The Artisan is a two phase, mixed-use development with residential and street retail on a 1.928 acre site at the northeast corner of West Ponce de Leon and Commerce Drive. The first phase was approved at 105 units — seven of which were two level townhouses with street front access and two of which were Live/Work units with street level commercial space and a level of residential above. The first phase included 12,000 square feet of street level retail and the required structured parking providing a total of 373 spaces. The second phase of the project added an additional 57 residential units.
The original project proposal included a 20% density bonus to support the inclusion of affordable housing units under a program developed in cooperation with the developer and the Decatur Housing Authority. The city’s zoning requirements for the downtown commercial districts allows for 70 units an acre or 135 units for this site. The density bonus provided for an additional 27 units for a total of 162 dwelling units. Of this total number of units, 17 were to be set aside as Lifecycle (Affordable) housing units — 13 in phase one and 7 in phase two.
The Decatur Downtown Development Authority sold a surface parking lot as part of this land assembly and required the replacement of 113 public parking spaces in the parking deck as part of the sales agreement.
Phase one followed a trend in downtown Decatur with strong sales in the larger two bedroom units and slower sales in the one bedroom units. This reinforced the reality at the time of a market skewed toward empty nesters interested in larger units and more amenities. As a result of this trend, some buyers purchased two units and combined them for large two and three bedroom units resulting in a reduction of the total number of units in phase one from the projected 105 units to fewer than 75.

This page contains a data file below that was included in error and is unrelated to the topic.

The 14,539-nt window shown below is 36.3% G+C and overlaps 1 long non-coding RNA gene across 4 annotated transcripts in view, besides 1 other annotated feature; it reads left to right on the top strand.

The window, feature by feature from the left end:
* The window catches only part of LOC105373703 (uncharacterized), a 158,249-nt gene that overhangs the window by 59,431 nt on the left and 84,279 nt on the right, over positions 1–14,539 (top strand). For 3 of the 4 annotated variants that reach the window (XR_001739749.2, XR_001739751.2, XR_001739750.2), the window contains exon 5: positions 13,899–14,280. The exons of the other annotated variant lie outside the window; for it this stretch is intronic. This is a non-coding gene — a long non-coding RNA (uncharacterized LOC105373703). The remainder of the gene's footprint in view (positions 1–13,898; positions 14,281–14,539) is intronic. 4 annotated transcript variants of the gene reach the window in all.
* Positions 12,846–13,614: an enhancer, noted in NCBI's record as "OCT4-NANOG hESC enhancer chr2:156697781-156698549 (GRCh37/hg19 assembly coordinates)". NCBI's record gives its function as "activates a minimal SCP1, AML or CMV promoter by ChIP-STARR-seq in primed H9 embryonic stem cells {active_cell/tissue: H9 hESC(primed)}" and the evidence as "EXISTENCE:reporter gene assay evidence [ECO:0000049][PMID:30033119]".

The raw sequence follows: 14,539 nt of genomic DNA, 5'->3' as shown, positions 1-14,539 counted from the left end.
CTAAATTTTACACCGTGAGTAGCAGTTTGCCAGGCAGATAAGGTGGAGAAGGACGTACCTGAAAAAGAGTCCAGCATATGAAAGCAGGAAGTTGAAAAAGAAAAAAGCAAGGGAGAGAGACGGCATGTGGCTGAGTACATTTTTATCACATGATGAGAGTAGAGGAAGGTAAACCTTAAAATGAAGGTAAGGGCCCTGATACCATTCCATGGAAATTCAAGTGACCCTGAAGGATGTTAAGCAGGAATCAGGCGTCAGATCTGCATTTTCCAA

This interest in larger units was reflected in the difficulty to attract buyers for the affordable units. The developer planned all of the affordable units as one bedroom units and proposed a $20,000 subsidy with a 10 year equity restriction. We found that young buyers as well as qualifying empty nesters were not interested in one bedroom units with such a long equity restriction. Because the number of total units was reduced, we allowed the developer to reduce the number of affordable units in the first phase from 13 to 9, increased the subsidy from $20,000 per unit to $30,000 per unit and dropped the 10 year equity restriction but required that the initial $30,000 subsidy be repaid to the Decatur Housing Authority when the unit was resold.